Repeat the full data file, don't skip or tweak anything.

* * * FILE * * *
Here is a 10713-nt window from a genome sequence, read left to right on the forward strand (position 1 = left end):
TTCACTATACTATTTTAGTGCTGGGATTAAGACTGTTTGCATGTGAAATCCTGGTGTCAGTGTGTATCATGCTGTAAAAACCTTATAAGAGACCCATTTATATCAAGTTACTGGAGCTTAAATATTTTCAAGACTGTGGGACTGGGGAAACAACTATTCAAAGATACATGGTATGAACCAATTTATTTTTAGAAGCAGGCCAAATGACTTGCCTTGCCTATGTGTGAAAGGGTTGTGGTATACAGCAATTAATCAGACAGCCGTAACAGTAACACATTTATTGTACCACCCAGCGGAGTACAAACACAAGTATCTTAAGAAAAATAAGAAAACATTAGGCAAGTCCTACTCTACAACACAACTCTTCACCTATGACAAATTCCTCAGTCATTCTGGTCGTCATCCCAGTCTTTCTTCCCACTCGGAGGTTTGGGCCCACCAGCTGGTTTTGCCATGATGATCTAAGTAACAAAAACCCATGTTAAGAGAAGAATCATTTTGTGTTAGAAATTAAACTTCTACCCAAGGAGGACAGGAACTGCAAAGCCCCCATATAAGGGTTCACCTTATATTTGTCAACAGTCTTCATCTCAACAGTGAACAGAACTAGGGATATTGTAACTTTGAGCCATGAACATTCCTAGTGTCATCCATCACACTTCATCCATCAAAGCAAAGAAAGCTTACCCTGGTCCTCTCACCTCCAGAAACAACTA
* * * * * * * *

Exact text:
Here is a 10713-nt window from a genome sequence, read left to right on the forward strand (position 1 = left end):
TTCACTATACTATTTTAGTGCTGGGATTAAGACTGTTTGCATGTGAAATCCTGGTGTCAGTGTGTATCATGCTGTAAAAACCTTATAAGAGACCCATTTATATCAAGTTACTGGAGCTTAAATATTTTCAAGACTGTGGGACTGGGGAAACAACTATTCAAAGATACATGGTATGAACCAATTTATTTTTAGAAGCAGGCCAAATGACTTGCCTTGCCTATGTGTGAAAGGGTTGTGGTATACAGCAATTAATCAGACAGCCGTAACAGTAACACATTTATTGTACCACCCAGCGGAGTACAAACACAAGTATCTTAAGAAAAATAAGAAAACATTAGGCAAGTCCTACTCTACAACACAACTCTTCACCTATGACAAATTCCTCAGTCATTCTGGTCGTCATCCCAGTCTTTCTTCCCACTCGGAGGTTTGGGCCCACCAGCTGGTTTTGCCATGATGATCTAAGTAACAAAAACCCATGTTAAGAGAAGAATCATTTTGTGTTAGAAATTAAACTTCTACCCAAGGAGGACAGGAACTGCAAAGCCCCCATATAAGGGTTCACCTTATATTTGTCAACAGTCTTCATCTCAACAGTGAACAGAACTAGGGATATTGTAACTTTGAGCCATGAACATTCCTAGTGTCATCCATCACACTTCATCCATCAAAGCAAAGAAAGCTTACCCTGGTCCTCTCACCTCCAGAAACAACTA